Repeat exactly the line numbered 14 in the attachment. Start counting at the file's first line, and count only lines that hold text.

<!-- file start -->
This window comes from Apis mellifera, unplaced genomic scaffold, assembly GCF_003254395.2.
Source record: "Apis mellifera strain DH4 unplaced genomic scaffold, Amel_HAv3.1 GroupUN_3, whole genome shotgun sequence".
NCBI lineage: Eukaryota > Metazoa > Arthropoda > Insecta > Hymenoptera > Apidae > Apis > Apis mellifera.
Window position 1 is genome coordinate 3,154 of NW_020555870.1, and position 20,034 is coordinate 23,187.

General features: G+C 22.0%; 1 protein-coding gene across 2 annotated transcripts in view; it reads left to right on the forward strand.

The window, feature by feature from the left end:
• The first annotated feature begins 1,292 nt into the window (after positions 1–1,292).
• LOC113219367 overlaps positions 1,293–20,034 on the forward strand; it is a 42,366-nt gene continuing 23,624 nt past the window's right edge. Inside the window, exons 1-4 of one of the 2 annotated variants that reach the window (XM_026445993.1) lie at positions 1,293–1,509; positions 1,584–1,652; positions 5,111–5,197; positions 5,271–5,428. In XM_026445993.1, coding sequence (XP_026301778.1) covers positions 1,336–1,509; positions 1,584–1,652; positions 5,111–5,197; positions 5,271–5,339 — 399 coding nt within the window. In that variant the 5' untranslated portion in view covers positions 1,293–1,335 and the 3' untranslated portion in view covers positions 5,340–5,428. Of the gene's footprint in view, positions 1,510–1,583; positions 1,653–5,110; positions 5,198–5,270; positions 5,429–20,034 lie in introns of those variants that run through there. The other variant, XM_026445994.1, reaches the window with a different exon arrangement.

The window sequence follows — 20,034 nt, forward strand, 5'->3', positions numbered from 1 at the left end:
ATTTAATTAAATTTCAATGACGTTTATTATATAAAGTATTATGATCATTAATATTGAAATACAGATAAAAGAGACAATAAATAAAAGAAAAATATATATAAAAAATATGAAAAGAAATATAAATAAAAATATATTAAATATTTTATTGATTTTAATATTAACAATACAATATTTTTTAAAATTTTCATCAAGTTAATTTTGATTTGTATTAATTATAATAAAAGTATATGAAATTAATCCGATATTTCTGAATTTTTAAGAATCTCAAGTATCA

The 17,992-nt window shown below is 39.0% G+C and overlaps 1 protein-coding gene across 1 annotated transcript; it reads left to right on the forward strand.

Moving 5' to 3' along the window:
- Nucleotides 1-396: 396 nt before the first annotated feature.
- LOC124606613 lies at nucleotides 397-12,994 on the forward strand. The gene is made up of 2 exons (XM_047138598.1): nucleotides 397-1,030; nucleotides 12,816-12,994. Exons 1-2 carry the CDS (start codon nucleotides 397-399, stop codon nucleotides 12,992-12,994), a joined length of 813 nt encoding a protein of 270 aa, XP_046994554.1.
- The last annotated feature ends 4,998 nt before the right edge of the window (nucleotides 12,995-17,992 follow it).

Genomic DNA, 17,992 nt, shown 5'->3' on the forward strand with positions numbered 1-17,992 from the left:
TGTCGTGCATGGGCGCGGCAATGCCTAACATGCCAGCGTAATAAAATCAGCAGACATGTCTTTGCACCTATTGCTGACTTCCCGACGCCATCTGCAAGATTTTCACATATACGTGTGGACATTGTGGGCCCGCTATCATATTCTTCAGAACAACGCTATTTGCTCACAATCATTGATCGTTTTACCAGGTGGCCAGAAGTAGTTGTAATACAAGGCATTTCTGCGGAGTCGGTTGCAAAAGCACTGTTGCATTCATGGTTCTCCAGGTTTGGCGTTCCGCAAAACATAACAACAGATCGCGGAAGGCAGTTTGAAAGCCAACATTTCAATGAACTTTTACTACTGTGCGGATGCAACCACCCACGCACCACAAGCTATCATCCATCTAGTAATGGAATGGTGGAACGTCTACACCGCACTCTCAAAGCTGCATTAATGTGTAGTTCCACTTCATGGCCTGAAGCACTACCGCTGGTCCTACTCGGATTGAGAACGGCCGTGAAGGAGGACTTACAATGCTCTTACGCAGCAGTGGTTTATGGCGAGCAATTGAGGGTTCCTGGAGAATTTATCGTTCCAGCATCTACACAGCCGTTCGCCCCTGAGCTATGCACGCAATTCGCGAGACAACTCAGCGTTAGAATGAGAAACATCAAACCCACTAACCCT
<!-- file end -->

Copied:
- LOC124606613 lies at nucleotides 397-12,994 on the forward strand. The gene is made up of 2 exons (XM_047138598.1): nucleotides 397-1,030; nucleotides 12,816-12,994. Exons 1-2 carry the CDS (start codon nucleotides 397-399, stop codon nucleotides 12,992-12,994), a joined length of 813 nt encoding a protein of 270 aa, XP_046994554.1.